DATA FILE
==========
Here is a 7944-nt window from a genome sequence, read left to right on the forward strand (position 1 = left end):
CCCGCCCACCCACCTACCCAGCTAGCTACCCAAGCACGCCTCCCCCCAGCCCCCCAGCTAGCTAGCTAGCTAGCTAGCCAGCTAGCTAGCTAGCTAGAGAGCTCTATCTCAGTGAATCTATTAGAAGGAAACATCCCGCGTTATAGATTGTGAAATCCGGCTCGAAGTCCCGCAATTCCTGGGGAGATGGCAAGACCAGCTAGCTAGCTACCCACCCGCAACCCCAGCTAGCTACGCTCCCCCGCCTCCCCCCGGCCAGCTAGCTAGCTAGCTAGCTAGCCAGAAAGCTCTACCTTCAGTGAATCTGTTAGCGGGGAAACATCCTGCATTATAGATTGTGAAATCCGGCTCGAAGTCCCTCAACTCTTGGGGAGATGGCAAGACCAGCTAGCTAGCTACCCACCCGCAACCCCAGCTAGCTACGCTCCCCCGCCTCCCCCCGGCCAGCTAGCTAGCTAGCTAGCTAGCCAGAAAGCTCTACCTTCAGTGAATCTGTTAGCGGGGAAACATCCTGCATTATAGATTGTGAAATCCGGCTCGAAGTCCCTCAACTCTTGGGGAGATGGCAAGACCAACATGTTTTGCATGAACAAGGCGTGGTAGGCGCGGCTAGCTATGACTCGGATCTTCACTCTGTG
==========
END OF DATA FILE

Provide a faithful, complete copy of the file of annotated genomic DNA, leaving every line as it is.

Here is a 7944-nt window from a genome sequence, read left to right on the forward strand (position 1 = left end):
CCCGCCCACCCACCTACCCAGCTAGCTACCCAAGCACGCCTCCCCCCAGCCCCCCAGCTAGCTAGCTAGCTAGCTAGCCAGCTAGCTAGCTAGCTAGAGAGCTCTATCTCAGTGAATCTATTAGAAGGAAACATCCCGCGTTATAGATTGTGAAATCCGGCTCGAAGTCCCGCAATTCCTGGGGAGATGGCAAGACCAGCTAGCTAGCTACCCACCCGCAACCCCAGCTAGCTACGCTCCCCCGCCTCCCCCCGGCCAGCTAGCTAGCTAGCTAGCTAGCCAGAAAGCTCTACCTTCAGTGAATCTGTTAGCGGGGAAACATCCTGCATTATAGATTGTGAAATCCGGCTCGAAGTCCCTCAACTCTTGGGGAGATGGCAAGACCAGCTAGCTAGCTACCCACCCGCAACCCCAGCTAGCTACGCTCCCCCGCCTCCCCCCGGCCAGCTAGCTAGCTAGCTAGCTAGCCAGAAAGCTCTACCTTCAGTGAATCTGTTAGCGGGGAAACATCCTGCATTATAGATTGTGAAATCCGGCTCGAAGTCCCTCAACTCTTGGGGAGATGGCAAGACCAACATGTTTTGCATGAACAAGGCGTGGTAGGCGCGGCTAGCTATGACTCGGATCTTCACTCTGTG